More Latino presence is crucial during these elections

I would like to address the importance of the Latino presence on this year’s election. While Latino presence in politics does not affect everyone in the community, it carries a lot of weight as far as decision-making goes. More and more Latinos are able to vote but choose not to because of the common misbelief that their votes do not count towards making a change. If one person thinks this is true, he or she will create a virus-like mindset — there will be a shift amongst people who surround that individual.

I think otherwise: Now more than ever, the Latino vote will determine the direction America takes with this year’s election.

I am honored to call myself a Latino because of the values I was taught from an early age — to respect one another, to work hard, to bring honor to my family and the community.

As an immigrant to the United States, I know what it’s like to be voiceless and to feel the need for stronger community leaders for the new generation of young Chicanos and Latinos. As a student activist, I find strength and inspiration from leaders like Cesar Chavez, who left a legacy and an impact not only on the Chicano community, but on the nation. New generations must continue to advocate and take action on the social justice issues of today — educational barriers, immigration reforms, poverty and reaching out to disenfranchised communities.

According to the Latino Community Foundation (LCF) “Latinos constitute about 21 percent of all registered voters in California -— but only 34 percent are likely to vote compared to 44 percent of Asians, 57 percent of blacks, and 73 percent of whites.”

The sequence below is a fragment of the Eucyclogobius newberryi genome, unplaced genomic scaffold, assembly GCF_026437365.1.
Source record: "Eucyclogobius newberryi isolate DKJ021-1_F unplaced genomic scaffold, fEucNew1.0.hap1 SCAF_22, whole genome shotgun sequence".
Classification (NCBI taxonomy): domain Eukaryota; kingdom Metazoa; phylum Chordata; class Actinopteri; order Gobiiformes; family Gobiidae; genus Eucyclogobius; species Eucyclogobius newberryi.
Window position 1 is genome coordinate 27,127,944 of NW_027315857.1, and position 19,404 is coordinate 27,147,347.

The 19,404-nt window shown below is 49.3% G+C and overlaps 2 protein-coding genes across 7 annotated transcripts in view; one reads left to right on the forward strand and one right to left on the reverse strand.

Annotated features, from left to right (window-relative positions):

Now, whom is this really affecting? You guessed it! Latinos. There is not a strong representation nor presence in politics from this ethnic group. As a Latino, I might complain about the decisions some politicians are making, but my voice is not taken into account if I don’t show up to the ballot to fight against current issues.

Latinos are big in the state of California, but are Latinos only big in California? According to the United States Census Bureau, the number of Hispanic-owned businesses in the United States increased by 43.7 percent to 2.3 million, more than twice the national rate of 18 percent between 2002 and 2007. People of Mexican origin owned 45.8 percent of all Hispanic-owned businesses.


The USCB also reports Hispanic-owned businesses generated $345.2 billion in sales in 2007, up 55.5 percent compared with 2002. The number of Hispanic-owned businesses with receipts of $1 million or more increased 51.6 percent — from 29,168 to 44,206 businesses between 2002 and 2007. How can the government dismiss such data?

If the Latino community were better informed, they would take a stand for themselves and go out and vote. Why are Latinos not more informed? Many Latinos did not go further than their associates degree. According to the LCF, 32 percent of Latino youths don’t graduate from high school and only 14 percent have a bachelor’s degree. This means that their college experience is very minimal — a lot of important information is missed.

Disenfranchised communities deserve more attention and help from local leaders to overcome the common obstacles of poverty and lack of secondary education.

A way to achieve this change is through the election of more Latinos to political offices — trustees, delegates, senators, state governors and, one day, president. The first step is to make sure they know the power of their opinions and the value of their votes. With this knowledge, registering Latino voters — and actually having them turn out and vote — will come easily.